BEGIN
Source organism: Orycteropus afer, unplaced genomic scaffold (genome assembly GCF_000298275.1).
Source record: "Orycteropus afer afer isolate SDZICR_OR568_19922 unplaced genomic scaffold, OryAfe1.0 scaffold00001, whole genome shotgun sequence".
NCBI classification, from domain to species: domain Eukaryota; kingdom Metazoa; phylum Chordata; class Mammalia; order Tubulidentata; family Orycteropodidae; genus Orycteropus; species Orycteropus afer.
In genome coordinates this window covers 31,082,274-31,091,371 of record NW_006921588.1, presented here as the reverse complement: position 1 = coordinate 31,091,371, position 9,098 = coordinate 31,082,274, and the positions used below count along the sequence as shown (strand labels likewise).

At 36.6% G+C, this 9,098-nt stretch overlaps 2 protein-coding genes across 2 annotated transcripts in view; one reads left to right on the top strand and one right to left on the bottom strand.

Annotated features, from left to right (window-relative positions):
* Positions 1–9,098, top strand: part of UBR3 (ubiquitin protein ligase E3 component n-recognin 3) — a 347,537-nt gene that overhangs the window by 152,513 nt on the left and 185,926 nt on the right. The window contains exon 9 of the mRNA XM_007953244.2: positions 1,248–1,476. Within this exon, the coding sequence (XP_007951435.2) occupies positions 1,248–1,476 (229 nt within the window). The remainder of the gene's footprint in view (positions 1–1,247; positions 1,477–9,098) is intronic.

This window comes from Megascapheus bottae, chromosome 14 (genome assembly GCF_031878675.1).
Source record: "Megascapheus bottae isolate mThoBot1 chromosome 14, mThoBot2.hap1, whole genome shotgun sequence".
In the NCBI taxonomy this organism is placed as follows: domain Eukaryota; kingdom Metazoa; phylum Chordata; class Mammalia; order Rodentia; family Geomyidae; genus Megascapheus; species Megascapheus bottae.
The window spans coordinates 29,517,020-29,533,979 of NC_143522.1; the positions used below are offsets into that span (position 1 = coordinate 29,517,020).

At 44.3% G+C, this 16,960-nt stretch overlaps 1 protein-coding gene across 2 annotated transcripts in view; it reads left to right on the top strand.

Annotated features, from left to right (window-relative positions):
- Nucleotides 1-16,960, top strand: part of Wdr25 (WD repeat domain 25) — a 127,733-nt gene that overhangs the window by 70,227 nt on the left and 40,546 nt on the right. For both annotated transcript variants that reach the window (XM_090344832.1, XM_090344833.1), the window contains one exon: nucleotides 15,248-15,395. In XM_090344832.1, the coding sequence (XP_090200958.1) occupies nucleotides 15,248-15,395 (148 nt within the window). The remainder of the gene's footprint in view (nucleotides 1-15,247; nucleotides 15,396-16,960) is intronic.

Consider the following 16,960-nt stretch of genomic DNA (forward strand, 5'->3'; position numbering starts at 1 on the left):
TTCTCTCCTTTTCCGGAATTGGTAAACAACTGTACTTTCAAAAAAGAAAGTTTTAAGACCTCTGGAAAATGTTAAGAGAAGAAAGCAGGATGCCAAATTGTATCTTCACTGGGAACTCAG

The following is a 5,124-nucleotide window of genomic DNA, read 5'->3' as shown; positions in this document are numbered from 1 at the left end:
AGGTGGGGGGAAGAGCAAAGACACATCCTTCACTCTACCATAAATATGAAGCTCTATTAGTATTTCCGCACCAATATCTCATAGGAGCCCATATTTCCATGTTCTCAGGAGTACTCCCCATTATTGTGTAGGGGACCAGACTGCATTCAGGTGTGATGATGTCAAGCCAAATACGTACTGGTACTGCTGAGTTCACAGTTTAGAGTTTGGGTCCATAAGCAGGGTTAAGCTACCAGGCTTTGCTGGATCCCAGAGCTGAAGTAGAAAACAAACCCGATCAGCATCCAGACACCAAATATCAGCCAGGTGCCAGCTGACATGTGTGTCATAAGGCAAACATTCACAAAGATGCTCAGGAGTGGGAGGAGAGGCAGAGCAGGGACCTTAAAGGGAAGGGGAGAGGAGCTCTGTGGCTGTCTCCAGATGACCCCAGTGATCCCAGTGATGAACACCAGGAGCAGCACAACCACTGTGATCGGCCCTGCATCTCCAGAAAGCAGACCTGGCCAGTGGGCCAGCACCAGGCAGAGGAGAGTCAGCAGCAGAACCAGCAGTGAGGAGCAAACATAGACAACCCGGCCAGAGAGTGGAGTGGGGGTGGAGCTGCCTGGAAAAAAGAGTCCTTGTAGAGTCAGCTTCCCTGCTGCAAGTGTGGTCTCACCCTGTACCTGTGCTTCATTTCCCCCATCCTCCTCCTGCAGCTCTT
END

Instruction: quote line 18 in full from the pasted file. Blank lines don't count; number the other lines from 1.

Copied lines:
AGGTGGGGGGAAGAGCAAAGACACATCCTTCACTCTACCATAAATATGAAGCTCTATTAGTATTTCCGCACCAATATCTCATAGGAGCCCATATTTCCATGTTCTCAGGAGTACTCCCCATTATTGTGTAGGGGACCAGACTGCATTCAGGTGTGATGATGTCAAGCCAAATACGTACTGGTACTGCTGAGTTCACAGTTTAGAGTTTGGGTCCATAAGCAGGGTTAAGCTACCAGGCTTTGCTGGATCCCAGAGCTGAAGTAGAAAACAAACCCGATCAGCATCCAGACACCAAATATCAGCCAGGTGCCAGCTGACATGTGTGTCATAAGGCAAACATTCACAAAGATGCTCAGGAGTGGGAGGAGAGGCAGAGCAGGGACCTTAAAGGGAAGGGGAGAGGAGCTCTGTGGCTGTCTCCAGATGACCCCAGTGATCCCAGTGATGAACACCAGGAGCAGCACAACCACTGTGATCGGCCCTGCATCTCCAGAAAGCAGACCTGGCCAGTGGGCCAGCACCAGGCAGAGGAGAGTCAGCAGCAGAACCAGCAGTGAGGAGCAAACATAGACAACCCGGCCAGAGAGTGGAGTGGGGGTGGAGCTGCCTGGAAAAAAGAGTCCTTGTAGAGTCAGCTTCCCTGCTGCAAGTGTGGTCTCACCCTGTACCTGTGCTTCATTTCCCCCATCCTCCTCCTGCAGCTCTT